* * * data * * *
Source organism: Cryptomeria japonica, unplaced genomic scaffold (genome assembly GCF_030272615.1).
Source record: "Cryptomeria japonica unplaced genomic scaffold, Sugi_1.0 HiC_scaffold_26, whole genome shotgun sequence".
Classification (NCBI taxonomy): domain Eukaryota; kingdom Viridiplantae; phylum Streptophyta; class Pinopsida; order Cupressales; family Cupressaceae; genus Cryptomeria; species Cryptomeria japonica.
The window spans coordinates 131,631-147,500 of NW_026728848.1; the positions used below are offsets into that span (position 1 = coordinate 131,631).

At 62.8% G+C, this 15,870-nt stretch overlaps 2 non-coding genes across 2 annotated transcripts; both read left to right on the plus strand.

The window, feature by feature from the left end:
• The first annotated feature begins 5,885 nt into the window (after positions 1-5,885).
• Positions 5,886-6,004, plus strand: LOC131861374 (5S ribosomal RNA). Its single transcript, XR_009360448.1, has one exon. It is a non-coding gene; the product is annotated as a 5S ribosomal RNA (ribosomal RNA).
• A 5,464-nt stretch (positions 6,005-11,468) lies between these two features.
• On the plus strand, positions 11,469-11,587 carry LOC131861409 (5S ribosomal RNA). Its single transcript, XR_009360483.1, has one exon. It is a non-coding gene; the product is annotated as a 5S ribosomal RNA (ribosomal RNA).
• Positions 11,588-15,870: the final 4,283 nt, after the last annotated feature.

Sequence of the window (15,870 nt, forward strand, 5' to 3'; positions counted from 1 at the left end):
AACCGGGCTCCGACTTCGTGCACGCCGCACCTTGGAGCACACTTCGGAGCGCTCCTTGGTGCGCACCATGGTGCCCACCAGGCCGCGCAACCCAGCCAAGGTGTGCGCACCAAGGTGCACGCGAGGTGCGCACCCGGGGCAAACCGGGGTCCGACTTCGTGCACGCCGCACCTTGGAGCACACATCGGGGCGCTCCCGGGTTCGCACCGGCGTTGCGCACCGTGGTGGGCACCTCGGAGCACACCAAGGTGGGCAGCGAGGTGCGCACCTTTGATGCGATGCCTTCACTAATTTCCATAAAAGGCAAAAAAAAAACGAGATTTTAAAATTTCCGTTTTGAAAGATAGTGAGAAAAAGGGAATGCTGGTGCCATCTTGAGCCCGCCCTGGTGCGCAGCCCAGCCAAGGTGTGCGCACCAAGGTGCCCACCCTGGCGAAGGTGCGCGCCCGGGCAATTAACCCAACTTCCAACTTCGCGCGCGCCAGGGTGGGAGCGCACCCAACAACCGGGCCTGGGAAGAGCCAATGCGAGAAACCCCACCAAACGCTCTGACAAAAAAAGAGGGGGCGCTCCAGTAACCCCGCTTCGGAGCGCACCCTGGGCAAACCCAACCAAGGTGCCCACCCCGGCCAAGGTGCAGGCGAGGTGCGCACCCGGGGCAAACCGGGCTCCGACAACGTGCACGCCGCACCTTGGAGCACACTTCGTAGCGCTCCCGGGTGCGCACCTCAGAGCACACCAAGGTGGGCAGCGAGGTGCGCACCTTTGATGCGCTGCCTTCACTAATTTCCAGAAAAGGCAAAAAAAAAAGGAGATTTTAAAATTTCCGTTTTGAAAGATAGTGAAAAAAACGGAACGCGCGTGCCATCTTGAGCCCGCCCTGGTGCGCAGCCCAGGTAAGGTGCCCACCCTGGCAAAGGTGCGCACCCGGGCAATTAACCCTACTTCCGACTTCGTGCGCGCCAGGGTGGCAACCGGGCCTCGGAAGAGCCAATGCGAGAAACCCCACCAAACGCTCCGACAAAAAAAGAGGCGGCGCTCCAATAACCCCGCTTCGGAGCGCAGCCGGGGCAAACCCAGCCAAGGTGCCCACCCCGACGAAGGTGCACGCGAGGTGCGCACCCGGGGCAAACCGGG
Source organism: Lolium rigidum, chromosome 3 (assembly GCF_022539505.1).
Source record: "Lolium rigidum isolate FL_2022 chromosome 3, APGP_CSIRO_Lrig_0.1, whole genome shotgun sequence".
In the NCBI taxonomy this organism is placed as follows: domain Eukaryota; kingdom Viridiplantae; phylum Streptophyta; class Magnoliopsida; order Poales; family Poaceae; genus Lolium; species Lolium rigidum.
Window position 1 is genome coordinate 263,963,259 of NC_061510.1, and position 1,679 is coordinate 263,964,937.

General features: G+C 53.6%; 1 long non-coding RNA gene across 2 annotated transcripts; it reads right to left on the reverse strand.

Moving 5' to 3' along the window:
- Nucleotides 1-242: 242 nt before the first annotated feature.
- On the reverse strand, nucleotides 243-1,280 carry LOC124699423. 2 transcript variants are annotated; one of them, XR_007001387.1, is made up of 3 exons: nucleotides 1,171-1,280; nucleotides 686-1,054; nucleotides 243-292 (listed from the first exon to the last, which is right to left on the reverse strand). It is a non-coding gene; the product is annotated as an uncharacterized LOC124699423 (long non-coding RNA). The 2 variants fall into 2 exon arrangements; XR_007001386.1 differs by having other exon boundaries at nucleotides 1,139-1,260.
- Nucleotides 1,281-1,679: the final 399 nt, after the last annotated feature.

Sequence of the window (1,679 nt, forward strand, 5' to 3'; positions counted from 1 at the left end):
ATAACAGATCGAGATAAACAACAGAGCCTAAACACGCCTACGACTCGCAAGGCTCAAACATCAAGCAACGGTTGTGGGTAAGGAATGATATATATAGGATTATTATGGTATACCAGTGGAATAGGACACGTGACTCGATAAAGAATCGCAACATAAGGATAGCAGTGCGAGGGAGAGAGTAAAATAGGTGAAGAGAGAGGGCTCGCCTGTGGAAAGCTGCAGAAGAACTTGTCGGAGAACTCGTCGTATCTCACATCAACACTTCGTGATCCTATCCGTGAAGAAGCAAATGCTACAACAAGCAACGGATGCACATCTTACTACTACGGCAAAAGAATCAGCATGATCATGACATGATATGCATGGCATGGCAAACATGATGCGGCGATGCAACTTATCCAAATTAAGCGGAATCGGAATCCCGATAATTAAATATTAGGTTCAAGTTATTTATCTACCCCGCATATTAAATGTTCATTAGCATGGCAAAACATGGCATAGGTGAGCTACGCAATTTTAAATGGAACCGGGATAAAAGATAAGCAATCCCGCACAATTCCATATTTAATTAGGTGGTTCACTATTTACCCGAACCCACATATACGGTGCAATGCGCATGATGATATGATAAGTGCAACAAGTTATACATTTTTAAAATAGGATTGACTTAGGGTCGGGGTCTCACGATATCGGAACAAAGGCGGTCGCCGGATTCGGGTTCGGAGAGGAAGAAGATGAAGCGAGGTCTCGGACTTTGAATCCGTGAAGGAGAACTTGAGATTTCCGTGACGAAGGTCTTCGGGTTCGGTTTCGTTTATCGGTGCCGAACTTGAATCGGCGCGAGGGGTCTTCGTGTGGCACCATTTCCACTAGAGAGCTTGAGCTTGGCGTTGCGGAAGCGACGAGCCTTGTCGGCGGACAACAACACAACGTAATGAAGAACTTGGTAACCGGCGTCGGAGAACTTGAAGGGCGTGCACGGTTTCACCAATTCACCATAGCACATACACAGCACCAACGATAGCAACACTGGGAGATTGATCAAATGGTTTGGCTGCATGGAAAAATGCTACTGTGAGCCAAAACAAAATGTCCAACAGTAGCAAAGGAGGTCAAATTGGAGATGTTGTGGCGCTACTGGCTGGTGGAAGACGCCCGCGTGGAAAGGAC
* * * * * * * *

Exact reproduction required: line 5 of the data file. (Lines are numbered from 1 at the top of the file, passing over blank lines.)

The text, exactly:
At 62.8% G+C, this 15,870-nt stretch overlaps 2 non-coding genes across 2 annotated transcripts; both read left to right on the plus strand.